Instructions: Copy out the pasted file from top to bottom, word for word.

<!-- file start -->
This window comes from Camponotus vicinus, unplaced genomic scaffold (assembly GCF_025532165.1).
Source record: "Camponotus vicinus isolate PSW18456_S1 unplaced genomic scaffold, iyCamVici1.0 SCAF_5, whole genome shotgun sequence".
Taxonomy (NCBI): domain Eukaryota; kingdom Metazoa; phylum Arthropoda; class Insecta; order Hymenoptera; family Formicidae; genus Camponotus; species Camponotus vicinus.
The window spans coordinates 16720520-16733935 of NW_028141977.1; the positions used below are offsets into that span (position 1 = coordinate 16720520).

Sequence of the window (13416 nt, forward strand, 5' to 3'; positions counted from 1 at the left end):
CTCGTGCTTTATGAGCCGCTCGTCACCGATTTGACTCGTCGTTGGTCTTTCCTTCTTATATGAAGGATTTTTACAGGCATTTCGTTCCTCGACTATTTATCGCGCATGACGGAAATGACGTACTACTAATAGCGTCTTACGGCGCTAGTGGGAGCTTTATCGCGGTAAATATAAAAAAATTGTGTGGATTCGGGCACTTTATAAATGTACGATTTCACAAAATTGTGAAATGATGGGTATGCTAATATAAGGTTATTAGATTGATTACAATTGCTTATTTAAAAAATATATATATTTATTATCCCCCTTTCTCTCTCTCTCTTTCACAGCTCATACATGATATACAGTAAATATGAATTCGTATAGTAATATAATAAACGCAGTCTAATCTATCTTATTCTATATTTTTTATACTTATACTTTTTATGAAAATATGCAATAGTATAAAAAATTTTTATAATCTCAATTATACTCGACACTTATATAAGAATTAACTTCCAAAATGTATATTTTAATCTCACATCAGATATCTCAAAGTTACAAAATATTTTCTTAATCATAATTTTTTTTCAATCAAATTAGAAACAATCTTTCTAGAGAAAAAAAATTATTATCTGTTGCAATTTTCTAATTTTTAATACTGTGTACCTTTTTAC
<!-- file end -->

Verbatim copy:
This window comes from Camponotus vicinus, unplaced genomic scaffold (assembly GCF_025532165.1).
Source record: "Camponotus vicinus isolate PSW18456_S1 unplaced genomic scaffold, iyCamVici1.0 SCAF_5, whole genome shotgun sequence".
Taxonomy (NCBI): domain Eukaryota; kingdom Metazoa; phylum Arthropoda; class Insecta; order Hymenoptera; family Formicidae; genus Camponotus; species Camponotus vicinus.
The window spans coordinates 16720520-16733935 of NW_028141977.1; the positions used below are offsets into that span (position 1 = coordinate 16720520).

Sequence of the window (13416 nt, forward strand, 5' to 3'; positions counted from 1 at the left end):
CTCGTGCTTTATGAGCCGCTCGTCACCGATTTGACTCGTCGTTGGTCTTTCCTTCTTATATGAAGGATTTTTACAGGCATTTCGTTCCTCGACTATTTATCGCGCATGACGGAAATGACGTACTACTAATAGCGTCTTACGGCGCTAGTGGGAGCTTTATCGCGGTAAATATAAAAAAATTGTGTGGATTCGGGCACTTTATAAATGTACGATTTCACAAAATTGTGAAATGATGGGTATGCTAATATAAGGTTATTAGATTGATTACAATTGCTTATTTAAAAAATATATATATTTATTATCCCCCTTTCTCTCTCTCTCTTTCACAGCTCATACATGATATACAGTAAATATGAATTCGTATAGTAATATAATAAACGCAGTCTAATCTATCTTATTCTATATTTTTTATACTTATACTTTTTATGAAAATATGCAATAGTATAAAAAATTTTTATAATCTCAATTATACTCGACACTTATATAAGAATTAACTTCCAAAATGTATATTTTAATCTCACATCAGATATCTCAAAGTTACAAAATATTTTCTTAATCATAATTTTTTTTCAATCAAATTAGAAACAATCTTTCTAGAGAAAAAAAATTATTATCTGTTGCAATTTTCTAATTTTTAATACTGTGTACCTTTTTAC